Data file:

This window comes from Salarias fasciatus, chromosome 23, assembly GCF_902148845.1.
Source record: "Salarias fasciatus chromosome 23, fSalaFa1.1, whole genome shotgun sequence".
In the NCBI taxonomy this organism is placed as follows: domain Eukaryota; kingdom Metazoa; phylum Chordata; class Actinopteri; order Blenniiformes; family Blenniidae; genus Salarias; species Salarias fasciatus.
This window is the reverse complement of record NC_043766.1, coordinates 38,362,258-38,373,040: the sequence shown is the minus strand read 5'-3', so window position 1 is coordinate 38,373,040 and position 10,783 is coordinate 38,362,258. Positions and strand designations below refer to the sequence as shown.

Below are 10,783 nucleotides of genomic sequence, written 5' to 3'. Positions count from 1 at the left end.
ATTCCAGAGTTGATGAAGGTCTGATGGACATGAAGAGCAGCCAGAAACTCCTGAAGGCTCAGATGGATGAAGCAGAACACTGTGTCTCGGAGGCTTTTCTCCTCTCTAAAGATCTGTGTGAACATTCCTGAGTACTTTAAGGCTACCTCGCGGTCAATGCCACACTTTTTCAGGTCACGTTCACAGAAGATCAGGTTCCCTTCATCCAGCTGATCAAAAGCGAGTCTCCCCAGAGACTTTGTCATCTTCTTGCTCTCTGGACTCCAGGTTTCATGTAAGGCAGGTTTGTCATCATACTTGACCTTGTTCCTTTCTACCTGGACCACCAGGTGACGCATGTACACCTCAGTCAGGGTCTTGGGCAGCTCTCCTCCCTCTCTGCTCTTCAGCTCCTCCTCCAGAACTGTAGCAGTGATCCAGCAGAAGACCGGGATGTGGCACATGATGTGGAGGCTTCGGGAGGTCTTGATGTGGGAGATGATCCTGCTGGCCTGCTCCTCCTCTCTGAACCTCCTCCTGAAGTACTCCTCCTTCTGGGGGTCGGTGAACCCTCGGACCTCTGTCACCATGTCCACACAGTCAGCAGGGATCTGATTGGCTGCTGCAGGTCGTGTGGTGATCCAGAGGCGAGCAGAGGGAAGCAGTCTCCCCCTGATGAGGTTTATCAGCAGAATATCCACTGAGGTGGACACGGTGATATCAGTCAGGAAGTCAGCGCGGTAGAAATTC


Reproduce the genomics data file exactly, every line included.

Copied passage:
This window comes from Salarias fasciatus, chromosome 23, assembly GCF_902148845.1.
Source record: "Salarias fasciatus chromosome 23, fSalaFa1.1, whole genome shotgun sequence".
In the NCBI taxonomy this organism is placed as follows: domain Eukaryota; kingdom Metazoa; phylum Chordata; class Actinopteri; order Blenniiformes; family Blenniidae; genus Salarias; species Salarias fasciatus.
This window is the reverse complement of record NC_043766.1, coordinates 38,362,258-38,373,040: the sequence shown is the minus strand read 5'-3', so window position 1 is coordinate 38,373,040 and position 10,783 is coordinate 38,362,258. Positions and strand designations below refer to the sequence as shown.

Below are 10,783 nucleotides of genomic sequence, written 5' to 3'. Positions count from 1 at the left end.
ATTCCAGAGTTGATGAAGGTCTGATGGACATGAAGAGCAGCCAGAAACTCCTGAAGGCTCAGATGGATGAAGCAGAACACTGTGTCTCGGAGGCTTTTCTCCTCTCTAAAGATCTGTGTGAACATTCCTGAGTACTTTAAGGCTACCTCGCGGTCAATGCCACACTTTTTCAGGTCACGTTCACAGAAGATCAGGTTCCCTTCATCCAGCTGATCAAAAGCGAGTCTCCCCAGAGACTTTGTCATCTTCTTGCTCTCTGGACTCCAGGTTTCATGTAAGGCAGGTTTGTCATCATACTTGACCTTGTTCCTTTCTACCTGGACCACCAGGTGACGCATGTACACCTCAGTCAGGGTCTTGGGCAGCTCTCCTCCCTCTCTGCTCTTCAGCTCCTCCTCCAGAACTGTAGCAGTGATCCAGCAGAAGACCGGGATGTGGCACATGATGTGGAGGCTTCGGGAGGTCTTGATGTGGGAGATGATCCTGCTGGCCTGCTCCTCCTCTCTGAACCTCCTCCTGAAGTACTCCTCCTTCTGGGGGTCGGTGAACCCTCGGACCTCTGTCACCATGTCCACACAGTCAGCAGGGATCTGATTGGCTGCTGCAGGTCGTGTGGTGATCCAGAGGCGAGCAGAGGGAAGCAGTCTCCCCCTGATGAGGTTTATCAGCAGAATATCCACTGAGGTGGACACGGTGATATCAGTCAGGAAGTCAGCGCGGTAGAAATTC